Queen Elizabeth II: The one thing the monarch refuses to travel without

Queen Elizabeth II is the most important member of the royal family and has fine-tuned her own travel desires during her lifetime. The Queen and Prince Philip, 97, once had the luxury of their own ship, the Royal Yacht Britannia – a vessel that also served as a place far from the cameras of the media for younger generations including Prince Charles, 70, and the late Princess Diana. Commissioned into the Royal Navy on 11 January 1954, the Britannia was designed as a royal residence to entertain guests around the world. It was decommissioned in 1997. When the Queen used to make state visits in the Britannia she would demand staff brought one thing in particular on board.

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Queen Elizabeth would demand Malvern water was brought on board for use in her tea, claimed author Peter Pigott in his book Royal Transport.

This was just part of the huge selection of luggage the royals brought on board.

“For each state visit, the royal family brought with them five tonnes of luggage, including Malvern water for the Queen’s tea,” wrote Pigott.

A surprising number of staff members also came on board with Her Majesty – 45 in total, according to Pigott.

There were plenty of other quirks to the Britannia – both the ship itself and life on board the yacht.

“It was the only ship not to have its name on the bow – the royal crest was sufficient,” wrote Pigott.

“It was also the only ship in the Royal Navy on which the sailors were called by their first name.”

Life for staff was far from relaxed, however, and there were very, very strict rules on board.

“Shouting by staff was forbidden at all times to preserve the air of tranquillity that existed on board,” said Pigott.

“All orders were relayed by hand signal, and ‘red hot’ notice boards were used if there were any last minute order to be posted.”

The conditions could also be highly unpleasant for employees on the royal yacht as regal demands were met.

“Because of the continuous state function that required instantaneous change of clothing and linen, the sailors had to run a 24-hour laundry where temperatures could climb above 120 degrees Celsius,” wrote Pigott.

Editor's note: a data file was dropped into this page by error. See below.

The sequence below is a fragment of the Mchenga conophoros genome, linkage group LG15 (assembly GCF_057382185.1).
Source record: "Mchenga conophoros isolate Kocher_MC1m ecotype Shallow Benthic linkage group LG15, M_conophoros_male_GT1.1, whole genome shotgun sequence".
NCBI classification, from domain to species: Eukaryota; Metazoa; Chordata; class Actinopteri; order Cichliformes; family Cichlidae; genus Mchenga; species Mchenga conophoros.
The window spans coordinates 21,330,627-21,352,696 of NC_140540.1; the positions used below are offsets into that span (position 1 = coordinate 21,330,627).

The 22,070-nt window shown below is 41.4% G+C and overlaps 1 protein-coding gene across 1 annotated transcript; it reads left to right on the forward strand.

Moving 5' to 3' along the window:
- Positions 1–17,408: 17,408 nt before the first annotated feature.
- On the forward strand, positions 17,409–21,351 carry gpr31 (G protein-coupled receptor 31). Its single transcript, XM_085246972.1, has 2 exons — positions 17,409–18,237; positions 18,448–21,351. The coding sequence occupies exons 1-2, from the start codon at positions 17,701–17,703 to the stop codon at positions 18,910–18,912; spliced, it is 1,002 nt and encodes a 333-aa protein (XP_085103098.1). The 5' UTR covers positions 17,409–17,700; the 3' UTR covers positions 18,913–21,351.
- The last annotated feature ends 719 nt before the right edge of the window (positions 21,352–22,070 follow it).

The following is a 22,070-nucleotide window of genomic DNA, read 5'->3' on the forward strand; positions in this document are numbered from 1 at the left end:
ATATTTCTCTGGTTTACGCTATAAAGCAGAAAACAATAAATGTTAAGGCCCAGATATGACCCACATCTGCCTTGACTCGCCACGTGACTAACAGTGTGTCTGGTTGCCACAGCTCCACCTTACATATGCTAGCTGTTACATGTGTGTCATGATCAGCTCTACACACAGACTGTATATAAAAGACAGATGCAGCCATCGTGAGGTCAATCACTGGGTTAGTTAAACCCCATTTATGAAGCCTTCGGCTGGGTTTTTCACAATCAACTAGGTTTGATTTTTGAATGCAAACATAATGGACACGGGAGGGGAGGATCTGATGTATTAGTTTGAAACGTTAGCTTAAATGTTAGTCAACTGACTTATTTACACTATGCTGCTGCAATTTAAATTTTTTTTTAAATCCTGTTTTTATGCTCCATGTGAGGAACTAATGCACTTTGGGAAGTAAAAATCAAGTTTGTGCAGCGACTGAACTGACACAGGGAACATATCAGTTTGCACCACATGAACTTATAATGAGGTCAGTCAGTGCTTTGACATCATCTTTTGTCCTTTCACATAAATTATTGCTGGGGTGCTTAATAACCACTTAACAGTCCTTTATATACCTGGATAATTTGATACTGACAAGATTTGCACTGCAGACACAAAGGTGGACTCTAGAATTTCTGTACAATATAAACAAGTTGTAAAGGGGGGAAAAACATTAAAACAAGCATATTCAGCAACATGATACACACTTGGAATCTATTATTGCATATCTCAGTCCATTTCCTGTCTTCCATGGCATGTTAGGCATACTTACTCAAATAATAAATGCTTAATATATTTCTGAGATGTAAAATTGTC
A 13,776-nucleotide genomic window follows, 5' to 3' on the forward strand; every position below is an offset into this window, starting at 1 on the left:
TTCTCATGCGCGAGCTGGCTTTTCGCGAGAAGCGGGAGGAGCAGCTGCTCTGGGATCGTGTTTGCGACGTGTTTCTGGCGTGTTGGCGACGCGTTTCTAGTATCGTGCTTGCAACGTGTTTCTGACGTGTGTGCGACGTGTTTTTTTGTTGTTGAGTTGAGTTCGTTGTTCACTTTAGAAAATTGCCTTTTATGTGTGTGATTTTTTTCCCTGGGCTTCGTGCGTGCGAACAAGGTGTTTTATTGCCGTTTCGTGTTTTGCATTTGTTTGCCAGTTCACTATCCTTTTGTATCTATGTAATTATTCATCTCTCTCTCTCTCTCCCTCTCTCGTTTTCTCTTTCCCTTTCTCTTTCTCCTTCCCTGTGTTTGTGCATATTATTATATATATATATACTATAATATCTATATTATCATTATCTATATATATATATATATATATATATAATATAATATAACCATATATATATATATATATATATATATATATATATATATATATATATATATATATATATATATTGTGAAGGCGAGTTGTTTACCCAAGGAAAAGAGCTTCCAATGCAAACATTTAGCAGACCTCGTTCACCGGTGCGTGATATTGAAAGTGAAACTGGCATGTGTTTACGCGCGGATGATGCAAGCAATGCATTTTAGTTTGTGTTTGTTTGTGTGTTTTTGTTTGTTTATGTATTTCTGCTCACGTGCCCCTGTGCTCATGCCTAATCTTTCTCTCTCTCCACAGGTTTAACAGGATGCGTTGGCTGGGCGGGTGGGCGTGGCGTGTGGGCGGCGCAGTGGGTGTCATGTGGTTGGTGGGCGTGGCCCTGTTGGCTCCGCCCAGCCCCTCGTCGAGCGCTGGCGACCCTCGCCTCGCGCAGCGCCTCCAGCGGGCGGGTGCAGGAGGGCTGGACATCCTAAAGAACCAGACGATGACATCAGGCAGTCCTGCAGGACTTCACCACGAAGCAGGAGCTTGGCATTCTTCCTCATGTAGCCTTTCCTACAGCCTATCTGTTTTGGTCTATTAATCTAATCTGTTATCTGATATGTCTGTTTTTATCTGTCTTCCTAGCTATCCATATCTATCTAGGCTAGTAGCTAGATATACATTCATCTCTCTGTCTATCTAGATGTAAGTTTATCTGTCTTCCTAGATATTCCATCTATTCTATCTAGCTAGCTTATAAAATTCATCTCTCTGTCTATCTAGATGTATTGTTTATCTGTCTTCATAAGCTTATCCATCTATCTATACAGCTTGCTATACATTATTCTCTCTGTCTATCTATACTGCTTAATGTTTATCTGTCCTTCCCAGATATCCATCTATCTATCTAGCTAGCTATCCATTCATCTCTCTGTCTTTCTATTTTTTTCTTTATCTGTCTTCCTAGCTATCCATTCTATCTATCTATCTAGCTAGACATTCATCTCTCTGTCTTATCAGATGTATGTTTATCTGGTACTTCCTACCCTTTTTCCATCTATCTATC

Another interesting fact about the Britannia is that there were no double beds on board at all.

Writer Brian Hoey revealed in his book Not in Front of the Corgis that Elizabeth and Philip had separate cabins when they travelled on the Royal Yacht Britannia. 

Hoey explained that when the Britannia was used for royal honeymoons, single beds would have to be roped together by the crew.

One explanation is that many couples of Elizabeth and Philip’s generation don’t share a bed at all times.

Another explanation is due to their bedding preferences. “The Queen likes a longer turn-back on her sheets and blankets and lace trimming on her pillowcases; Prince Philip does not,” Hoey wrote in the book.

Philip also allegedly “sleeps wide open whatever the weather temperature. He has never used a hot water bottle in his life.”

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Martin is an enthusiastic programmer, a webdeveloper and a young entrepreneur. He is intereted into computers for a long time. In the age of 10 he has programmed his first website and since then he has been working on web technologies until now. He is the Founder and Editor-in-Chief of BriefNews.eu and PCHealthBoost.info Online Magazines. His colleagues appreciate him as a passionate workhorse, a fan of new technologies, an eternal optimist and a dreamer, but especially the soul of the team for whom he can do anything in the world.

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